Adherents of the modern cult of reason see facts as much more valuable and useful than stories. “We are influenced only by reality, by the facts.” This tends to be the way they separate themselves in their narrative from those they refer to as “religionists”.
But this ignores what modern psychology has discovered and what ancient religions have capitalized on: No matter how rational we think we are, no matter how well thought out and considered we try to ensure our decisions are, we use emotion as the basis for most of our decisions. And emotional decisions are based on the story that plays out in our mind every day.
The book You Are Not So Smart ends its chapter about the Affect Heuristic, with the story of Elliot, a successful businessman who, as the result of the removal of a brain tumor, lost any ability to make decisions influenced by emotion.
He appeared normal and continued to score well on IQ tests, but after the surgery, his life fell apart. His wife left him and he lost his job. He went to live with his parents who were evidently the only people who could tolerate him.
We are often told not to make decisions based only on emotion — to be rational. But Elliot’s case shows us what would happen if we made decisions based only on facts: we would fall apart.
Our emotional self responds better to stories. For the past few hundred years, we’ve had tremendous success as a society building on the advances we’ve gained through science and a more rational approach to life. This has led some of us to think that stories aren’t useful for anything more than entertainment — certainly we shouldn’t let them guide our decision-making!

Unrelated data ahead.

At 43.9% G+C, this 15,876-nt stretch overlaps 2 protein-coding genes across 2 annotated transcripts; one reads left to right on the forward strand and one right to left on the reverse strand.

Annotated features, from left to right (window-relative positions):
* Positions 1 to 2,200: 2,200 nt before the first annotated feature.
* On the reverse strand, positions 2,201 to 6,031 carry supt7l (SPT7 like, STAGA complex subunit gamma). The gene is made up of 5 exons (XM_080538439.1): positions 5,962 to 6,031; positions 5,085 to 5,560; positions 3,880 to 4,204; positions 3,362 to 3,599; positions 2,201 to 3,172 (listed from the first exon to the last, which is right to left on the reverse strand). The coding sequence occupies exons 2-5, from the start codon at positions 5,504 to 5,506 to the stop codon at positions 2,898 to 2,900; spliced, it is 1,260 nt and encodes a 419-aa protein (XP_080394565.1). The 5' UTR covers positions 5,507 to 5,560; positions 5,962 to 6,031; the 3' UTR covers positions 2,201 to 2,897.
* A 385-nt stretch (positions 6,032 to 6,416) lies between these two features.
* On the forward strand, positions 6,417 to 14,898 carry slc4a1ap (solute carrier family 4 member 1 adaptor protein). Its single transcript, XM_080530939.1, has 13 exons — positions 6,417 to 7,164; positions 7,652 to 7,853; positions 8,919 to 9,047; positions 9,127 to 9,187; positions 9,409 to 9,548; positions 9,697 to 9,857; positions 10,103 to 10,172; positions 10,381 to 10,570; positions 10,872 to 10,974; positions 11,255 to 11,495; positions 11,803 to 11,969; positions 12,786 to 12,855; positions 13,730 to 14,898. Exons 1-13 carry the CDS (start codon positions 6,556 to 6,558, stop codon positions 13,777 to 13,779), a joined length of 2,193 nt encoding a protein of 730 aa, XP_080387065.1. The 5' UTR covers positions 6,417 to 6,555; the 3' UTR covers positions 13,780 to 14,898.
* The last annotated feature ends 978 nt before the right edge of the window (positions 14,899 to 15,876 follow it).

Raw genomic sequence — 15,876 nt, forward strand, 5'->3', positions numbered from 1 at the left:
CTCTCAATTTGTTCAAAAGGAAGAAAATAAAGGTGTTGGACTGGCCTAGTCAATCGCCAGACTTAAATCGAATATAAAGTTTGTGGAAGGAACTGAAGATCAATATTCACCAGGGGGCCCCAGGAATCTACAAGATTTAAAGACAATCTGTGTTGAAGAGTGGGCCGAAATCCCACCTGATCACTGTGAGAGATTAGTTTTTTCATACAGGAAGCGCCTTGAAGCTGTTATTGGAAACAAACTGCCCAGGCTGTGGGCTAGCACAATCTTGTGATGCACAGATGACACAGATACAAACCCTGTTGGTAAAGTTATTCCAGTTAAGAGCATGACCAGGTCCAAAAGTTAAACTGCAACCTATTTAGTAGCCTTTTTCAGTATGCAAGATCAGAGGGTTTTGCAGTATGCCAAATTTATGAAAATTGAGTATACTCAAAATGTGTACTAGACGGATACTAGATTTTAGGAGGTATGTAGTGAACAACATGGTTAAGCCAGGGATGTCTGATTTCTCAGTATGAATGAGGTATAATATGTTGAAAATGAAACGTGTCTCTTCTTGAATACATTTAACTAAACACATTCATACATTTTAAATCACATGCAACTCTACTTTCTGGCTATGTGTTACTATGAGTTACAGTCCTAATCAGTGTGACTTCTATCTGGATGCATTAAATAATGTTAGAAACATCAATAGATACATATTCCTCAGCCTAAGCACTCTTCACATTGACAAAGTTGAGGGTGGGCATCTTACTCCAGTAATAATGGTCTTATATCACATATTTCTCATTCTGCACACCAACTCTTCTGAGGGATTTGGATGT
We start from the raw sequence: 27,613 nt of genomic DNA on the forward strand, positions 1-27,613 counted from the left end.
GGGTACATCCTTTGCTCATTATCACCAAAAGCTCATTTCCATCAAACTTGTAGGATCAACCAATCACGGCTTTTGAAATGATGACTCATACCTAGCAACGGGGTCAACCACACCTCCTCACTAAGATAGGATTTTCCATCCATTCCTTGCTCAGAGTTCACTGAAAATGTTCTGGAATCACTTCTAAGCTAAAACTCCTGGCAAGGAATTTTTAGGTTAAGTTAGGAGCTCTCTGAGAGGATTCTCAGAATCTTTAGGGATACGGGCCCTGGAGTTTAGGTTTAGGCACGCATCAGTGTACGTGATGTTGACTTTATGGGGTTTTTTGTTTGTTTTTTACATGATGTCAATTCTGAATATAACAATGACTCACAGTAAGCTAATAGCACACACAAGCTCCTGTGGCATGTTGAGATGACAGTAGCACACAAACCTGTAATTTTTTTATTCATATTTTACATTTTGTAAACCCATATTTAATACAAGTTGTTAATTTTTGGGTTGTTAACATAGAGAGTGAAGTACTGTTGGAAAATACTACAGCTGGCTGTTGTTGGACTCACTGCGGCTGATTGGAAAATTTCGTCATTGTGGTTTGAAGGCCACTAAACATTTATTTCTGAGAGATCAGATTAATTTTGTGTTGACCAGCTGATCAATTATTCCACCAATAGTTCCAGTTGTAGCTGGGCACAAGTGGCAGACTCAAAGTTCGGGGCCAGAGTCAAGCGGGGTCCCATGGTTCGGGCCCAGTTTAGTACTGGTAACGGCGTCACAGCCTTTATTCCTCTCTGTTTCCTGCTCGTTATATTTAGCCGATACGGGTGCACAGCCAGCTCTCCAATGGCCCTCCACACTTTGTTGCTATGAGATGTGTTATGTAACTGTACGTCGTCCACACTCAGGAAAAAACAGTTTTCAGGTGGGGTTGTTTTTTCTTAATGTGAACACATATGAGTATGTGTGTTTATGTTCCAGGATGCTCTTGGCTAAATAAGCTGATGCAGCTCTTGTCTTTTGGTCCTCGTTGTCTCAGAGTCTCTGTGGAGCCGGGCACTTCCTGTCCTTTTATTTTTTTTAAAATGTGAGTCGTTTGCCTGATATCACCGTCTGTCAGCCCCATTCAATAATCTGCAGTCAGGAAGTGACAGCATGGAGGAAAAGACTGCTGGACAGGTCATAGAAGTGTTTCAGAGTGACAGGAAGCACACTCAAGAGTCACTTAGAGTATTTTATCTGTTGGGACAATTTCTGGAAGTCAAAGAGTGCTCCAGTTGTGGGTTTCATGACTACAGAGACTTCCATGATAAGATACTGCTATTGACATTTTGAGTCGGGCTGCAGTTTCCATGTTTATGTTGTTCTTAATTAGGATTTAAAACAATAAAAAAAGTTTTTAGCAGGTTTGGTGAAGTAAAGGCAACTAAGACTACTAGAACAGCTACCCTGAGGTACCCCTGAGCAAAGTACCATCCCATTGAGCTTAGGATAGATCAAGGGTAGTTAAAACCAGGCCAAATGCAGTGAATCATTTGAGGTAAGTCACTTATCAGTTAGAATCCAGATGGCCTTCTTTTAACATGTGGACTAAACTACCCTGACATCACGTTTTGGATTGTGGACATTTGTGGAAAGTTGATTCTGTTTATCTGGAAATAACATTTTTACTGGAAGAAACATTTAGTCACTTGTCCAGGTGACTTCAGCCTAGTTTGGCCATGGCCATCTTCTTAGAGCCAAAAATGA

But in jettisoning religions and the stories that come with them, we’ll just end up creating new stories. The stories will be less mature, less developed, less well thought out and we’ll all suffer as a result.
I’ve been slowly coming to the conclusion that the stories that religions offer us are a deeper and more valuable form of truth. The affect heuristic and Elliot show us that the influence stories have on our decision making is far more important to us than any collection of mere facts.